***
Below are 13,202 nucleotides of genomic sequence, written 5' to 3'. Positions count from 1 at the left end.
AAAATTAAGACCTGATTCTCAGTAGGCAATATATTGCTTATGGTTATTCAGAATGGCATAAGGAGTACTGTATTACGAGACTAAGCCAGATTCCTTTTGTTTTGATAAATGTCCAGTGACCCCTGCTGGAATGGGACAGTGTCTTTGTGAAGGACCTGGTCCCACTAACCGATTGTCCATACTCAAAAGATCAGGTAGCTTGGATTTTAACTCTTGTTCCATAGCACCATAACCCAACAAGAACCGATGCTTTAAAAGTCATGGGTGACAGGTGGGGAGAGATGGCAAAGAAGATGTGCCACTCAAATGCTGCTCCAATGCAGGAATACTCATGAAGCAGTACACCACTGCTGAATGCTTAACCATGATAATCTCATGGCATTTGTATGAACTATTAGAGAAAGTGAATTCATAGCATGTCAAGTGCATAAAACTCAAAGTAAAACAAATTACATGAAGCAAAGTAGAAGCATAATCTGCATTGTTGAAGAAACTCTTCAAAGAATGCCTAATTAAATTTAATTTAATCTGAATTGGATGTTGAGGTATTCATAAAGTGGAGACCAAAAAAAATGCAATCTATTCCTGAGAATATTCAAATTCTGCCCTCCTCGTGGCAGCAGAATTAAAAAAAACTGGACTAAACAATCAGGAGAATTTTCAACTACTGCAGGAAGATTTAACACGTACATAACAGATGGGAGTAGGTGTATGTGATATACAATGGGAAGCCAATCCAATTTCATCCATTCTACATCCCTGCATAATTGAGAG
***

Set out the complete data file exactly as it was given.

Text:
Below are 13,202 nucleotides of genomic sequence, written 5' to 3'. Positions count from 1 at the left end.
AAAATTAAGACCTGATTCTCAGTAGGCAATATATTGCTTATGGTTATTCAGAATGGCATAAGGAGTACTGTATTACGAGACTAAGCCAGATTCCTTTTGTTTTGATAAATGTCCAGTGACCCCTGCTGGAATGGGACAGTGTCTTTGTGAAGGACCTGGTCCCACTAACCGATTGTCCATACTCAAAAGATCAGGTAGCTTGGATTTTAACTCTTGTTCCATAGCACCATAACCCAACAAGAACCGATGCTTTAAAAGTCATGGGTGACAGGTGGGGAGAGATGGCAAAGAAGATGTGCCACTCAAATGCTGCTCCAATGCAGGAATACTCATGAAGCAGTACACCACTGCTGAATGCTTAACCATGATAATCTCATGGCATTTGTATGAACTATTAGAGAAAGTGAATTCATAGCATGTCAAGTGCATAAAACTCAAAGTAAAACAAATTACATGAAGCAAAGTAGAAGCATAATCTGCATTGTTGAAGAAACTCTTCAAAGAATGCCTAATTAAATTTAATTTAATCTGAATTGGATGTTGAGGTATTCATAAAGTGGAGACCAAAAAAAATGCAATCTATTCCTGAGAATATTCAAATTCTGCCCTCCTCGTGGCAGCAGAATTAAAAAAAACTGGACTAAACAATCAGGAGAATTTTCAACTACTGCAGGAAGATTTAACACGTACATAACAGATGGGAGTAGGTGTATGTGATATACAATGGGAAGCCAATCCAATTTCATCCATTCTACATCCCTGCATAATTGAGAG